It just seems so preposterous to have to work at mindfulness. I’ll be the first to tell you that I’m a careless person, especially with the emotions of myself and others, but I also know that I am incredibly reflective. Sometimes I’m pre-reflective. I have a lot of very vivid memories from my life just like the one of me kicking my golden shoes on NYE to watch them sparkle, because while I was doing the things in those memories I was also thinking: What will this memory feel like in ten years? How old will I be when I last remember this?

There’s me in first grade, crying in front of a boy for the first time while watching Bambi. There’s me in fourth grade, visiting my second grade teacher while my mother worked and helping her clean her desks with shaving cream. There’s me in seventh grade, hiding from bullies. There’s me in eleventh grade, arguing with an abusive high boyfriend. There’s me in my twenties, street racing and feeling so, so alive.

All of these things are with me all of the time, because when they were happening I wondered if they would always be with me. My memory is a disaster. It’s made of earthquakes because those are the things that have settled me into who I am. And when my therapist says she wants me to be mindful I slide back into these things I’ve kept and wonder how that’s ever supposed to help when every single one of these memories feels like it’s part of the problem.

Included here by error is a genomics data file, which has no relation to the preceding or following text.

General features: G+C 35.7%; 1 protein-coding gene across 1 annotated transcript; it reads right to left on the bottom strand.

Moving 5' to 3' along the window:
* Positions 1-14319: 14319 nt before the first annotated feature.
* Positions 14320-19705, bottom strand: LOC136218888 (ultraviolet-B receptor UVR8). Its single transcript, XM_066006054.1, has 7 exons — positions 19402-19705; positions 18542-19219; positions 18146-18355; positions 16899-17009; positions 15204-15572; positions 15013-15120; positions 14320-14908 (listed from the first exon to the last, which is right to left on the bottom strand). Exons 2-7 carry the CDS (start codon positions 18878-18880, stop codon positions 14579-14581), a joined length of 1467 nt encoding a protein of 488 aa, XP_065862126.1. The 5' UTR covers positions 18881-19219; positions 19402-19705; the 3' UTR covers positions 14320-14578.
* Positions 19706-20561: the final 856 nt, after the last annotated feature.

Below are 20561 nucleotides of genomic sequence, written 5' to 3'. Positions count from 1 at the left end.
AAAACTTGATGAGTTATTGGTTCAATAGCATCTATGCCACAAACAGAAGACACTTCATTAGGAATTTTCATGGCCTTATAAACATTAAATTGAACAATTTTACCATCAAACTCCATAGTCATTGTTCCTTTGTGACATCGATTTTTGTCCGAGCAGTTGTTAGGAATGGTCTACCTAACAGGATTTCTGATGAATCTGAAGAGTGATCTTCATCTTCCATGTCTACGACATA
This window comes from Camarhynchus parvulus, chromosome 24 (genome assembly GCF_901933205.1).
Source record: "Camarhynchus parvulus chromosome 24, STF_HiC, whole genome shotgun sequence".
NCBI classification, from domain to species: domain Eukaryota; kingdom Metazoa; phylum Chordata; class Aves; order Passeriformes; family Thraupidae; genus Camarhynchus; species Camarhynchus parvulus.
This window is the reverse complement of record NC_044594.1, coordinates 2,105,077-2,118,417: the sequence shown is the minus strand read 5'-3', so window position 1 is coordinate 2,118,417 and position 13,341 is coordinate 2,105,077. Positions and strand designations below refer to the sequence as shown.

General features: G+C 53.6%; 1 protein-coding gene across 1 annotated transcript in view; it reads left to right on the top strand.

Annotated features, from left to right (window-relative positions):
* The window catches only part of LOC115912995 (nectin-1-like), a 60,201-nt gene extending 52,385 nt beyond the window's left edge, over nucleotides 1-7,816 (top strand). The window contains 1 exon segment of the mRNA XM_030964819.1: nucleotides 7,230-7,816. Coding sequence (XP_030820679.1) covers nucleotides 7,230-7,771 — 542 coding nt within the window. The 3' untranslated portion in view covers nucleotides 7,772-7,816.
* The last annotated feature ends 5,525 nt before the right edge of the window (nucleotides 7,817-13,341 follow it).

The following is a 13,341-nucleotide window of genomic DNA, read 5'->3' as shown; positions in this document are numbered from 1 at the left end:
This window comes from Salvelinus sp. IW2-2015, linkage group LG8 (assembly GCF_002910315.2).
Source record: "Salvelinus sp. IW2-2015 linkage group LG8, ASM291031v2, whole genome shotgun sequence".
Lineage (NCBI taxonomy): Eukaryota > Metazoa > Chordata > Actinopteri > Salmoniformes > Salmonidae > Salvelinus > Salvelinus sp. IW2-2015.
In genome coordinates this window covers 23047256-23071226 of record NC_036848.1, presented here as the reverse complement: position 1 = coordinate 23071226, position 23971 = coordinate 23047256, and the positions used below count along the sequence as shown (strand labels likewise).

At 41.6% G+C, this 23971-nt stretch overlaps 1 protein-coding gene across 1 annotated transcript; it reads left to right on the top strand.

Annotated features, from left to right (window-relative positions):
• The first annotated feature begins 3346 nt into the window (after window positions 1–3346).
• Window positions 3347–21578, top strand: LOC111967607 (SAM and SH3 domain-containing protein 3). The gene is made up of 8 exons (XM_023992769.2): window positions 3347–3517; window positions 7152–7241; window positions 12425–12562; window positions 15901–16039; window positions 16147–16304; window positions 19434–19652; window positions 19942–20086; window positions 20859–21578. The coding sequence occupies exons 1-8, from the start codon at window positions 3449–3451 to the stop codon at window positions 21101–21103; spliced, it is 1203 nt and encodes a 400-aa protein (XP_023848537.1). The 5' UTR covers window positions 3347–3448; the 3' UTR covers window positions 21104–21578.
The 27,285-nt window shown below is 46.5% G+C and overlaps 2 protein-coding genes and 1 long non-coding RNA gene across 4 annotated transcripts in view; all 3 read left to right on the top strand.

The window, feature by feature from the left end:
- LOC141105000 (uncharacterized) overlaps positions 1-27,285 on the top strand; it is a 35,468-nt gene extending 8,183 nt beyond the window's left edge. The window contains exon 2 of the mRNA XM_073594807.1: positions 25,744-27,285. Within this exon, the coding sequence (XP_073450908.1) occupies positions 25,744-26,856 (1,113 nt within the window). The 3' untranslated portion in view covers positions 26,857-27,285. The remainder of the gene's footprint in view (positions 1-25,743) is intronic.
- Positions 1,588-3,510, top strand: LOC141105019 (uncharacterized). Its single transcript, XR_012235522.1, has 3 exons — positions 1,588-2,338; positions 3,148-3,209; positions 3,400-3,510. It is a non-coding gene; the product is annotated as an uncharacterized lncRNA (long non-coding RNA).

It has taken me the better part of this year to truly understand what mindfulness is and how it can help me moving forward. It has taken me several months since coming to that conclusion to admit that my therapist might actually be onto something. It has taken me the last month or so work out what that will look like for me going forward, at least to start.

I don’t like to make New Years resolutions because I have never once kept one. Honestly, since that lonely New Years I’ve sort of been lukewarm on the concept of the day as a whole. But I do like fresh beginnings. I like having an excuse to look at where I’ve been and try to map out where I’m going, even though I’m into my thirties and still don’t really have an idea of what I want from my life. Mostly I’m finding that for the first time in a very long time I just want to live. So going into 2018 I’m going to try to be mindful with my life. I’m going to mind what I put into my body and my brain. I’m going to mind how I exercise my body and my brain. And I’m going to mind the time that I have so that I can work on some concrete goals that I’ve already spoken into the world.